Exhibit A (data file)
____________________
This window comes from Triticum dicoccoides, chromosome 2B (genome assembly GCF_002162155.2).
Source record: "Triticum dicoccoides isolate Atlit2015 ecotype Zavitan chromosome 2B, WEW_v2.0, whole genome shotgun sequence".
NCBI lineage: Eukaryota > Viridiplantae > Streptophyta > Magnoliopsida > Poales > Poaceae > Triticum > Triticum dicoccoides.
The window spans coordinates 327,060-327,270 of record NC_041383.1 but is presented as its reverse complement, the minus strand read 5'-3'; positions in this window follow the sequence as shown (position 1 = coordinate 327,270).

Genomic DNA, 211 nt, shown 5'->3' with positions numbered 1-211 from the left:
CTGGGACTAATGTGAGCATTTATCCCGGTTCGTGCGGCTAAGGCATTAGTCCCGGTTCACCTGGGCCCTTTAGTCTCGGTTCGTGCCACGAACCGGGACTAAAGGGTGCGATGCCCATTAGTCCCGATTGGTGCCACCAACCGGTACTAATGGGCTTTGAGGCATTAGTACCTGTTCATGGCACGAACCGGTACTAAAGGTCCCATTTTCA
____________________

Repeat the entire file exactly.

This window comes from Triticum dicoccoides, chromosome 2B (genome assembly GCF_002162155.2).
Source record: "Triticum dicoccoides isolate Atlit2015 ecotype Zavitan chromosome 2B, WEW_v2.0, whole genome shotgun sequence".
NCBI lineage: Eukaryota > Viridiplantae > Streptophyta > Magnoliopsida > Poales > Poaceae > Triticum > Triticum dicoccoides.
The window spans coordinates 327,060-327,270 of record NC_041383.1 but is presented as its reverse complement, the minus strand read 5'-3'; positions in this window follow the sequence as shown (position 1 = coordinate 327,270).

Genomic DNA, 211 nt, shown 5'->3' with positions numbered 1-211 from the left:
CTGGGACTAATGTGAGCATTTATCCCGGTTCGTGCGGCTAAGGCATTAGTCCCGGTTCACCTGGGCCCTTTAGTCTCGGTTCGTGCCACGAACCGGGACTAAAGGGTGCGATGCCCATTAGTCCCGATTGGTGCCACCAACCGGTACTAATGGGCTTTGAGGCATTAGTACCTGTTCATGGCACGAACCGGTACTAAAGGTCCCATTTTCA